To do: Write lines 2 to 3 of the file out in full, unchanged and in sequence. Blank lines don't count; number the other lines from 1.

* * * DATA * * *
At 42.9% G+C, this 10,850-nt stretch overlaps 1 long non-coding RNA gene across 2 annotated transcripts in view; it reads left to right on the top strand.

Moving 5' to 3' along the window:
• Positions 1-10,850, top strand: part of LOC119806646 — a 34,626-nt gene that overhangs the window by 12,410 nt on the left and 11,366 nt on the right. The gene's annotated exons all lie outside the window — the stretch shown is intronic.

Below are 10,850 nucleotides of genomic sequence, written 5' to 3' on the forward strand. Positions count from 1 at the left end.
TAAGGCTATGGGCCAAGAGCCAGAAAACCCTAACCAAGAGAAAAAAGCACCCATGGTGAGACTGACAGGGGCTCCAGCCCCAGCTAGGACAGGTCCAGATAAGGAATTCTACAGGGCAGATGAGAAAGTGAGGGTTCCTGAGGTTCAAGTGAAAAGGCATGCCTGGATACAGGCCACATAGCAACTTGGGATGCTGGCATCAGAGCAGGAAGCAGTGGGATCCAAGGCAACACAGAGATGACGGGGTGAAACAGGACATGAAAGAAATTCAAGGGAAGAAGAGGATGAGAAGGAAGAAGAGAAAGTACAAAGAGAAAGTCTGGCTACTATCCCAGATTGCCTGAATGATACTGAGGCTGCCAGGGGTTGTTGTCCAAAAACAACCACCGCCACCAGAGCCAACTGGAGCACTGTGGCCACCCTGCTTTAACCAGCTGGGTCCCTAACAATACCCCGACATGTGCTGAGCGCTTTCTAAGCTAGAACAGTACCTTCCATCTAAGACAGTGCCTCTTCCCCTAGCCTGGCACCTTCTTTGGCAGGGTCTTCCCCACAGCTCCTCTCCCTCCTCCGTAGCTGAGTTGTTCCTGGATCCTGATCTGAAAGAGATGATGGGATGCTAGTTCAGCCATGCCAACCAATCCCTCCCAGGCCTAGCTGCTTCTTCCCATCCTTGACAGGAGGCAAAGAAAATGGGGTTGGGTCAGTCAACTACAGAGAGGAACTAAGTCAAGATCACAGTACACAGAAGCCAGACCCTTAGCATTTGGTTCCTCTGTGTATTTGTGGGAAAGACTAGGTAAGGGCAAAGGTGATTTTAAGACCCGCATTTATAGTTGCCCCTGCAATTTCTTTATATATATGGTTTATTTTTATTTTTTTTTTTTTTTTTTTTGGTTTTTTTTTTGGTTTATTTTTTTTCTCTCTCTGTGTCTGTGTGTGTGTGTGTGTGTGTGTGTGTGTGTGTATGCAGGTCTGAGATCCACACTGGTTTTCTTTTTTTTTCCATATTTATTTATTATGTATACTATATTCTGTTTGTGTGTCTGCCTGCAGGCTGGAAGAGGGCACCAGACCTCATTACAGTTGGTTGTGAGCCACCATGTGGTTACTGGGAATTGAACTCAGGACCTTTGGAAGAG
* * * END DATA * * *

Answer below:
Moving 5' to 3' along the window:
• Positions 1-10,850, top strand: part of LOC119806646 — a 34,626-nt gene that overhangs the window by 12,410 nt on the left and 11,366 nt on the right. The gene's annotated exons all lie outside the window — the stretch shown is intronic.